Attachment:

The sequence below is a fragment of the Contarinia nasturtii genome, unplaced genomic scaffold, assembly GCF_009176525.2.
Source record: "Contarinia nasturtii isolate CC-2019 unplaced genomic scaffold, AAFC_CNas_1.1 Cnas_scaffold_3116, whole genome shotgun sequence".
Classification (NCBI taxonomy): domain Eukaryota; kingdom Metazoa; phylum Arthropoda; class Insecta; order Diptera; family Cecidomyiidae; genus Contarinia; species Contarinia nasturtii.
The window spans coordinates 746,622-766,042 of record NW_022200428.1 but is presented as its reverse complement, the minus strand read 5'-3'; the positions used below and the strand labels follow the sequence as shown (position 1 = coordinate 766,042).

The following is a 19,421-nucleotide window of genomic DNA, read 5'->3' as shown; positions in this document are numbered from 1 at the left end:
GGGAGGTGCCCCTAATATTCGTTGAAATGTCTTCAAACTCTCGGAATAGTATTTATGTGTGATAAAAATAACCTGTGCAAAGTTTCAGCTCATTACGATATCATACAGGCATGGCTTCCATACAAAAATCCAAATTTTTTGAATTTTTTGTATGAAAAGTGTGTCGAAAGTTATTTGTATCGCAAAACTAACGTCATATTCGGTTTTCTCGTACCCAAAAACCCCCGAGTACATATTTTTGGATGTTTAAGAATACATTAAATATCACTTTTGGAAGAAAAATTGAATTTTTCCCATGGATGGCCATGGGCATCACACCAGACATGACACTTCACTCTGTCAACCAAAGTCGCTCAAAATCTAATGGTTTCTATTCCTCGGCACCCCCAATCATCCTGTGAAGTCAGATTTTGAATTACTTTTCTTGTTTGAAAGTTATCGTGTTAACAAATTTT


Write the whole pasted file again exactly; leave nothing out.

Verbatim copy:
The sequence below is a fragment of the Contarinia nasturtii genome, unplaced genomic scaffold, assembly GCF_009176525.2.
Source record: "Contarinia nasturtii isolate CC-2019 unplaced genomic scaffold, AAFC_CNas_1.1 Cnas_scaffold_3116, whole genome shotgun sequence".
Classification (NCBI taxonomy): domain Eukaryota; kingdom Metazoa; phylum Arthropoda; class Insecta; order Diptera; family Cecidomyiidae; genus Contarinia; species Contarinia nasturtii.
The window spans coordinates 746,622-766,042 of record NW_022200428.1 but is presented as its reverse complement, the minus strand read 5'-3'; the positions used below and the strand labels follow the sequence as shown (position 1 = coordinate 766,042).

The following is a 19,421-nucleotide window of genomic DNA, read 5'->3' as shown; positions in this document are numbered from 1 at the left end:
GGGAGGTGCCCCTAATATTCGTTGAAATGTCTTCAAACTCTCGGAATAGTATTTATGTGTGATAAAAATAACCTGTGCAAAGTTTCAGCTCATTACGATATCATACAGGCATGGCTTCCATACAAAAATCCAAATTTTTTGAATTTTTTGTATGAAAAGTGTGTCGAAAGTTATTTGTATCGCAAAACTAACGTCATATTCGGTTTTCTCGTACCCAAAAACCCCCGAGTACATATTTTTGGATGTTTAAGAATACATTAAATATCACTTTTGGAAGAAAAATTGAATTTTTCCCATGGATGGCCATGGGCATCACACCAGACATGACACTTCACTCTGTCAACCAAAGTCGCTCAAAATCTAATGGTTTCTATTCCTCGGCACCCCCAATCATCCTGTGAAGTCAGATTTTGAATTACTTTTCTTGTTTGAAAGTTATCGTGTTAACAAATTTT